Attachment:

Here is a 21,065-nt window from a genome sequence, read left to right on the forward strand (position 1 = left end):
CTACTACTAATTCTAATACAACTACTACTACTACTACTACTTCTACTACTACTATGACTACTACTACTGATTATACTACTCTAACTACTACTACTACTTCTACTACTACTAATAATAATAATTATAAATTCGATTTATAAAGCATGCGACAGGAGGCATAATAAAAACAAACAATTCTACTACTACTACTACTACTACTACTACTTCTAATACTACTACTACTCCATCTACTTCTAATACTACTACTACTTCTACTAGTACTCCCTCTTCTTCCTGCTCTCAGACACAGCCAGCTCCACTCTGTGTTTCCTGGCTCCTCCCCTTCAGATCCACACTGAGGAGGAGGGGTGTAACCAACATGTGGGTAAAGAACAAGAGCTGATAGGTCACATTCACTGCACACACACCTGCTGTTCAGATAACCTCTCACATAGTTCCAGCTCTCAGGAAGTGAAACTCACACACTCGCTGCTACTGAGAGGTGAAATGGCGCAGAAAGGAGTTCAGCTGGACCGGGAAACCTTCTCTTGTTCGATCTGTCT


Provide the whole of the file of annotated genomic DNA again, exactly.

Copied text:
Here is a 21,065-nt window from a genome sequence, read left to right on the forward strand (position 1 = left end):
CTACTACTAATTCTAATACAACTACTACTACTACTACTACTTCTACTACTACTATGACTACTACTACTGATTATACTACTCTAACTACTACTACTACTTCTACTACTACTAATAATAATAATTATAAATTCGATTTATAAAGCATGCGACAGGAGGCATAATAAAAACAAACAATTCTACTACTACTACTACTACTACTACTACTTCTAATACTACTACTACTCCATCTACTTCTAATACTACTACTACTTCTACTAGTACTCCCTCTTCTTCCTGCTCTCAGACACAGCCAGCTCCACTCTGTGTTTCCTGGCTCCTCCCCTTCAGATCCACACTGAGGAGGAGGGGTGTAACCAACATGTGGGTAAAGAACAAGAGCTGATAGGTCACATTCACTGCACACACACCTGCTGTTCAGATAACCTCTCACATAGTTCCAGCTCTCAGGAAGTGAAACTCACACACTCGCTGCTACTGAGAGGTGAAATGGCGCAGAAAGGAGTTCAGCTGGACCGGGAAACCTTCTCTTGTTCGATCTGTCT